Piste off: Merkel sides with Italy on banning skiing holidays but faces Austrian pushback

Berlin and Rome want an EU-wide ban on reopening ski resorts, but Vienna isn't having it.

Piste off: Merkel sides with Italy on banning skiing holidays but faces Austrian pushback

With the ski season just around the corner, Europe’s Alpine countries are squabbling over whether to reopen the slopes.

The Italian and German governments are pushing for an EU-wide closure of ski resorts over the Christmas holidays in order to stave off another coronavirus surge in the new year. But Austria has other plans — as does non-EU member Switzerland.

Speaking in the Bundestag on Thursday morning, German Chancellor Angela Merkel urged caution after agreeing to a slight lifting of restrictions in late December to allow families to gather for Christmas.

“We will try to get a vote in Europe on whether we could close all ski resorts,” she said, adding: “Unfortunately, considering announcements from Austria, it doesn’t look like we can do that so easily, but we will try again.”

Austrian Chancellor Sebastian Kurz on Wednesday said he was against a pan-European ban on ski holidays over Christmas, reacting to Italian Prime Minister Giuseppe Conte’s earlier proposal to keep ski resorts across the Continent closed until January 10.

Kurz described such a move as “excessive,” adding: “If someone goes for a run alone at the moment, that’s just as dangerous as someone going on a ski tour alone. If someone uses a [ski] lift, that’s similar to using public transport.”

Conte, like Merkel, had called for common European rules for ski resorts. “It is not possible to allow a winter vacation — we cannot afford it,” Conte said on Italian television earlier this week.

He appeared to have the backing of French President Emmanuel Macron. “It seems impossible to consider a reopening [of ski resorts] for the celebrations at the end of the year,” Macron said on Tuesday.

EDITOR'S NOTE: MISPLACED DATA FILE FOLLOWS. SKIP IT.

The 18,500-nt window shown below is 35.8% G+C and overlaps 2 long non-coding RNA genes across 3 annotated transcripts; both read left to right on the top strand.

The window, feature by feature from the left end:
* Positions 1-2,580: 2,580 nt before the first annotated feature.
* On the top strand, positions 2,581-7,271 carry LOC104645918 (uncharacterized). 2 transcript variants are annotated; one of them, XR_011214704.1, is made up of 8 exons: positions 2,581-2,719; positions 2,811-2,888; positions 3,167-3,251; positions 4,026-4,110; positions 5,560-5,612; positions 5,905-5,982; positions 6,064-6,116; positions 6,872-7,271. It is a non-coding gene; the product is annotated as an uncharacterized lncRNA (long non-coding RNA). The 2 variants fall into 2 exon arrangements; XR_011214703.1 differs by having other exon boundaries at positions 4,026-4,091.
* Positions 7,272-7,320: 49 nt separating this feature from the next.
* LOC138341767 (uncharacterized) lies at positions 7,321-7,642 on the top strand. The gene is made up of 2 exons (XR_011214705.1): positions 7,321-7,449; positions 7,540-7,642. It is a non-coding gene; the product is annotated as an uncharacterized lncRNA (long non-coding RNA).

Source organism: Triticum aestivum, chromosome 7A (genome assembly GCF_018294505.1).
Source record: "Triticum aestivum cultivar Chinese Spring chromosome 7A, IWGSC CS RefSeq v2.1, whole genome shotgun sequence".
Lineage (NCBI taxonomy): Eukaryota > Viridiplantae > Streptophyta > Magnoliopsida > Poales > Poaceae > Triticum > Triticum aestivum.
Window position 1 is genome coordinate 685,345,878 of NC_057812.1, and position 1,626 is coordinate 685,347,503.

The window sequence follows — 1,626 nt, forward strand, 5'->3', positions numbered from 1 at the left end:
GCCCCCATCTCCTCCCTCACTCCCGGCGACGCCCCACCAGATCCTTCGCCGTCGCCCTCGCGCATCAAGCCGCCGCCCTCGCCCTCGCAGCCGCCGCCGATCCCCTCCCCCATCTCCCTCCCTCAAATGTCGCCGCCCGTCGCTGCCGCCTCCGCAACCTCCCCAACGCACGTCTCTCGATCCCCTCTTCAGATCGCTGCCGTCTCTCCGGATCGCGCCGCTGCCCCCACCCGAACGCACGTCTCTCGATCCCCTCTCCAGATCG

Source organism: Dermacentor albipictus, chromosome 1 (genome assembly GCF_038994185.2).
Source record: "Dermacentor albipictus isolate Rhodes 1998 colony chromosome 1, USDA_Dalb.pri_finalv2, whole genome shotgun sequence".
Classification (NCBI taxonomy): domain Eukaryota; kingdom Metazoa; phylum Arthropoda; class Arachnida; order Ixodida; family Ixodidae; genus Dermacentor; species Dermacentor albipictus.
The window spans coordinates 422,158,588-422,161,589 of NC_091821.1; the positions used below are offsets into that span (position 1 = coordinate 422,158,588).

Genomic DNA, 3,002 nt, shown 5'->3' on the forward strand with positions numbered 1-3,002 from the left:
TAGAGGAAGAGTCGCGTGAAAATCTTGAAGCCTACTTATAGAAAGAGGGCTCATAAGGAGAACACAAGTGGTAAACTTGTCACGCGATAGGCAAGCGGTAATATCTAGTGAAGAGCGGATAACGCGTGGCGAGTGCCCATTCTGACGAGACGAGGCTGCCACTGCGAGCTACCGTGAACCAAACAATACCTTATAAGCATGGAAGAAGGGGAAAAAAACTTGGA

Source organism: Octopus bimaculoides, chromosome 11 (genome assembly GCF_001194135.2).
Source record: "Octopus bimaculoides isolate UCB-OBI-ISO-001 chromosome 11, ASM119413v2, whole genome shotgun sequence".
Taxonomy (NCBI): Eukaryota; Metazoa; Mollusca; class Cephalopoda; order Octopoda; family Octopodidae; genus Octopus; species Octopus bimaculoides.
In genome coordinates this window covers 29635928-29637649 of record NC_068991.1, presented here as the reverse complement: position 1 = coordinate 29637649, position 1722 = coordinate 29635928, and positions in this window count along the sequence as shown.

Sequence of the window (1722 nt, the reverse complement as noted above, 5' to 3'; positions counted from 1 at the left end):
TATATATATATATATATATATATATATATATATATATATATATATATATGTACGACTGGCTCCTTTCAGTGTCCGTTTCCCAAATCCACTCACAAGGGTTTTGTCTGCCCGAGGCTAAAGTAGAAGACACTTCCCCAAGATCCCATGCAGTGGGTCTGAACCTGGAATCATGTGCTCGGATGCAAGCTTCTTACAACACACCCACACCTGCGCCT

But on Thursday, France announced a creative solution: Prime Minister Jean Castex said French ski resorts would be open on Christmas — but infrastructure such as lifts would remain closed.

Meanwhile, Austria seems determined to reopen the slopes, lifts and all — or at least ensure its resorts are compensated for their losses. Finance Minister Gernot Blümel demanded Brussels compensate the country in the event of a bloc-wide skiing ban.

“If the EU does mandate that the ski resorts stay closed, that means a cost of up to €2 billion [for Austria],” he said. “If the EU really wants that, it has to pay for it, too.”

While the premier of Bavaria, which borders the Alps, supports closing the slopes, the proposal has also faced some resistance in Germany, with the government’s tourism representative Thomas Bareiß criticizing a general skiing ban.

“Safety also comes first in winter. But I am convinced that skiing will be possible without problems to a certain extent … such as a maximum number of daily ski passes … I think a general ban is wrong,” he said on Wednesday, ahead of Merkel’s speech in the Bundestag.

Even EU officials have expressed skepticism about the possibility of a bloc-wide closure. European Health Commissioner Stella Kyriakides told Corriere della Sera on Thursday that she sees no prospect of a European ban. “There is no formula that applies to all EU countries because every country has a different situation,” she said.

The Commission does not have the power to impose such restrictions on member states, meaning any ban would have to be agreed by national governments.

And even if Merkel and Conte manage to convince Kurz, such a ban would face another complication: Switzerland.

An EU-wide restriction would not apply to the non-member country, and so far, Switzerland has made no move to close its resorts over Christmas — in fact, its slopes are already open, though skiers have to wear masks on the lifts.

That means determined slope-goers from across the EU could head to Swiss resorts and spend their money there, rather than in other Alpine countries. (While travelers might have to quarantine upon returning home, as of Thursday arrivals from most EU regions do not have to quarantine when coming to Switzerland.)

The Swiss approach has prompted pushback from the World Health Organization. “Once the infection rates sink, and they will sink, then we can be as free as we want,” said David Nabarro, a WHO special envoy for the pandemic. “But right now? Should ski resorts open? Under what conditions?”

Winter sports played a significant role in spreading the virus across Europe in early 2020, with Austria’s ski resort town of Ischgl turning into a prominent hotspot.

Pierre-Paul Bermingham contributed reporting.

Source : Politico EU More